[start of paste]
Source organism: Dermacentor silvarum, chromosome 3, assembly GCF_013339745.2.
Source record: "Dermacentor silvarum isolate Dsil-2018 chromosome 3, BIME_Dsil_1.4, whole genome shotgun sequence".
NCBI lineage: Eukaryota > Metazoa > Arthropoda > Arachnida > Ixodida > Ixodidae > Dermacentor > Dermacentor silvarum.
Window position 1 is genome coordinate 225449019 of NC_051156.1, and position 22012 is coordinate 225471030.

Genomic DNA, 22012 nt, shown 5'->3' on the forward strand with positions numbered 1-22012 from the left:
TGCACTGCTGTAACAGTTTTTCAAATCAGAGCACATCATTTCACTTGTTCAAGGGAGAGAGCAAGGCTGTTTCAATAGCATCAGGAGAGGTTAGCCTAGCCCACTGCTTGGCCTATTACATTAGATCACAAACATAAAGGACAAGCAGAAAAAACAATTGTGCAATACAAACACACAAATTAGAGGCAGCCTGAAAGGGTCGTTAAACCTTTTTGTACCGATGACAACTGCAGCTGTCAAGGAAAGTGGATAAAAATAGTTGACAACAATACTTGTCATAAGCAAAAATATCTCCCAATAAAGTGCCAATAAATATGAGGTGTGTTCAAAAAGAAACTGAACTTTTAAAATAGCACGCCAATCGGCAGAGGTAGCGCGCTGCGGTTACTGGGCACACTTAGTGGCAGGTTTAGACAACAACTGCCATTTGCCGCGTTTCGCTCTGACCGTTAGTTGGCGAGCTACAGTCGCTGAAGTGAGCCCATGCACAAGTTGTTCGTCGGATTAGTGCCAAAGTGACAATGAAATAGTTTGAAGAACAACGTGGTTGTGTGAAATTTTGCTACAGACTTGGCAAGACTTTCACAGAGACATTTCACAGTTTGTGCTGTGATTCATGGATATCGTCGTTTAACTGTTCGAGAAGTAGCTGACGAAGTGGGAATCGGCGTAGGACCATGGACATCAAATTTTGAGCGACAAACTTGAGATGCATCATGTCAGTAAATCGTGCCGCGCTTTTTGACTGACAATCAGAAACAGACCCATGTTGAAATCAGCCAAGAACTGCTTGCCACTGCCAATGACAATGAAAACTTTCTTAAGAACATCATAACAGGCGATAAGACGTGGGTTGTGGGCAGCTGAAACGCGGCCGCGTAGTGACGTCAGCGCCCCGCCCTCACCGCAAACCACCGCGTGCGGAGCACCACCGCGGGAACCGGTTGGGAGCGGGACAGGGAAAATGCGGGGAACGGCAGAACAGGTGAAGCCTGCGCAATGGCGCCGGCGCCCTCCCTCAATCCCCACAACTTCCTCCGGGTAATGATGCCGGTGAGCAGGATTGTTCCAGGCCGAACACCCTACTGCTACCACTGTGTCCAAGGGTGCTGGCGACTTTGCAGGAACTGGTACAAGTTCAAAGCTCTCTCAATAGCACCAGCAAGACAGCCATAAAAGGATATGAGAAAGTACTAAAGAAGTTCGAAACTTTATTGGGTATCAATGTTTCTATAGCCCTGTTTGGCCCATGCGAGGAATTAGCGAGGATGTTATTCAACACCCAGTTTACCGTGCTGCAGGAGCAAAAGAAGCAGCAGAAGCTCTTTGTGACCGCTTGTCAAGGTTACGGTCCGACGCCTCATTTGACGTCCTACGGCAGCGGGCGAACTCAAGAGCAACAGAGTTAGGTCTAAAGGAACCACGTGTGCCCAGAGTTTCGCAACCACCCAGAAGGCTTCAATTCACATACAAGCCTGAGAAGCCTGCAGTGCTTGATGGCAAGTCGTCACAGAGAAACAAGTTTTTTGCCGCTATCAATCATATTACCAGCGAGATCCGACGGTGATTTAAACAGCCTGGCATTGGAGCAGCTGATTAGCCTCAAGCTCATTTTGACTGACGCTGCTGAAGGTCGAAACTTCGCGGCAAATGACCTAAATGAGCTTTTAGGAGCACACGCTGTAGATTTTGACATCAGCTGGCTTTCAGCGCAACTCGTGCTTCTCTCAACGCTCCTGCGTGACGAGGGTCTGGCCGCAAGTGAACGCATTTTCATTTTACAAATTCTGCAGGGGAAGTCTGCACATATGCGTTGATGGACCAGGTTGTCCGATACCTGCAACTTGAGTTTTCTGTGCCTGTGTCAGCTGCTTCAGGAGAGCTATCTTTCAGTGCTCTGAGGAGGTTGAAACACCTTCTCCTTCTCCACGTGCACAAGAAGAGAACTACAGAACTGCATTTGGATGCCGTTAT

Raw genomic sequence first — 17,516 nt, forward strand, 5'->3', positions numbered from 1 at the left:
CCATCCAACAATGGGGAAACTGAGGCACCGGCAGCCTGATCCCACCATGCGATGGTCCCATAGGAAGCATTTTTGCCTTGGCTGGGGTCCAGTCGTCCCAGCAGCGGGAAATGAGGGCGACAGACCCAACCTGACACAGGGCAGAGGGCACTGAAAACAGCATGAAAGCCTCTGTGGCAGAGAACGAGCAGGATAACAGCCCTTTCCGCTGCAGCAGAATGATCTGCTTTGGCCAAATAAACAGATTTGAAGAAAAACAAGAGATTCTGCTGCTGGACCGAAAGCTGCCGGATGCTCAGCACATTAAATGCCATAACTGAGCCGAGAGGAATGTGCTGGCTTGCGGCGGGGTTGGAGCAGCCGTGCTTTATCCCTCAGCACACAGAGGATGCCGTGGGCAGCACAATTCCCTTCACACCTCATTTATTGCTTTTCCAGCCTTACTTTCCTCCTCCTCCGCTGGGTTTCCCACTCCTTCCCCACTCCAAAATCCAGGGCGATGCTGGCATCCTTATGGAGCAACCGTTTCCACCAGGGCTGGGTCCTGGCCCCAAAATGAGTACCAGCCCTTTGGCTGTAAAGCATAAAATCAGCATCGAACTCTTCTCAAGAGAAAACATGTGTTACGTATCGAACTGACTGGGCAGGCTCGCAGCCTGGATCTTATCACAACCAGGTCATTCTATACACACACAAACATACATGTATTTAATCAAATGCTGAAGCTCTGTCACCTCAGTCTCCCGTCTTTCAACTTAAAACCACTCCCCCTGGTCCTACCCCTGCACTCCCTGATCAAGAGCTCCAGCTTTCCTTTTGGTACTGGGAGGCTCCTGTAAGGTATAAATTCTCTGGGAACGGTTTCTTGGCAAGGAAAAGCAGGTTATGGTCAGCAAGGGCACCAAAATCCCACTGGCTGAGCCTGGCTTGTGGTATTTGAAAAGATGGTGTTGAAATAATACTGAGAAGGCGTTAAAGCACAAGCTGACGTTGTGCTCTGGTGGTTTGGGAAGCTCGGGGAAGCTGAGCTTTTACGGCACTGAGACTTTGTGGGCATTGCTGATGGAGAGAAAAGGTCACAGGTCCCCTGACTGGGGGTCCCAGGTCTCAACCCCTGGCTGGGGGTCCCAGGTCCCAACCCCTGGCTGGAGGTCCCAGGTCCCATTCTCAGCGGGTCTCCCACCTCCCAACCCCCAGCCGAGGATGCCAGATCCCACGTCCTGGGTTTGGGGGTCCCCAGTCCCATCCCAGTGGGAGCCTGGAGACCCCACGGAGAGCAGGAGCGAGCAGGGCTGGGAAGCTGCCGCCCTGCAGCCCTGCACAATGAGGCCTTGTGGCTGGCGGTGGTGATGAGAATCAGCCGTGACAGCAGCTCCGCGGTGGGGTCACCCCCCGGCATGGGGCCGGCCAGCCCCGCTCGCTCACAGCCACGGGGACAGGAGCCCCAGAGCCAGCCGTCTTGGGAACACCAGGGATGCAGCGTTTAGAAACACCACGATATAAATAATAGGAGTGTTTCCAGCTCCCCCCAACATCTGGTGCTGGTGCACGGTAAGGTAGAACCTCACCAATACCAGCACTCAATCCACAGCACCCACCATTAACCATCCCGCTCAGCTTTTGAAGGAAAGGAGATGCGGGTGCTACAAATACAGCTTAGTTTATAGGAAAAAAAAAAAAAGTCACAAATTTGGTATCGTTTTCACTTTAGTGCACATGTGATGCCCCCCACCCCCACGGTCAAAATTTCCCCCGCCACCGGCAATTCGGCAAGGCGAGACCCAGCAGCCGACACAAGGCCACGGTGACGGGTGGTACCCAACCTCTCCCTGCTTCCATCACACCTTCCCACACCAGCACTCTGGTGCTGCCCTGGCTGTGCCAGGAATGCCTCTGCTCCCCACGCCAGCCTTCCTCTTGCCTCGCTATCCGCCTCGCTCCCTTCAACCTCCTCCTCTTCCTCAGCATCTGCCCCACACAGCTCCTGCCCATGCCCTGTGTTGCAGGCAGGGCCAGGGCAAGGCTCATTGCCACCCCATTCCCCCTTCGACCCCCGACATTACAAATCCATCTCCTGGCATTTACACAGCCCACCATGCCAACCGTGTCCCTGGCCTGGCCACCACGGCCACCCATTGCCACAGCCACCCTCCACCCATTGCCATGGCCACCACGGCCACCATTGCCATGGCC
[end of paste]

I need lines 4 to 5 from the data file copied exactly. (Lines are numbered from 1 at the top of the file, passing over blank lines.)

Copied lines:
Window position 1 is genome coordinate 225449019 of NC_051156.1, and position 22012 is coordinate 225471030.

Genomic DNA, 22012 nt, shown 5'->3' on the forward strand with positions numbered 1-22012 from the left: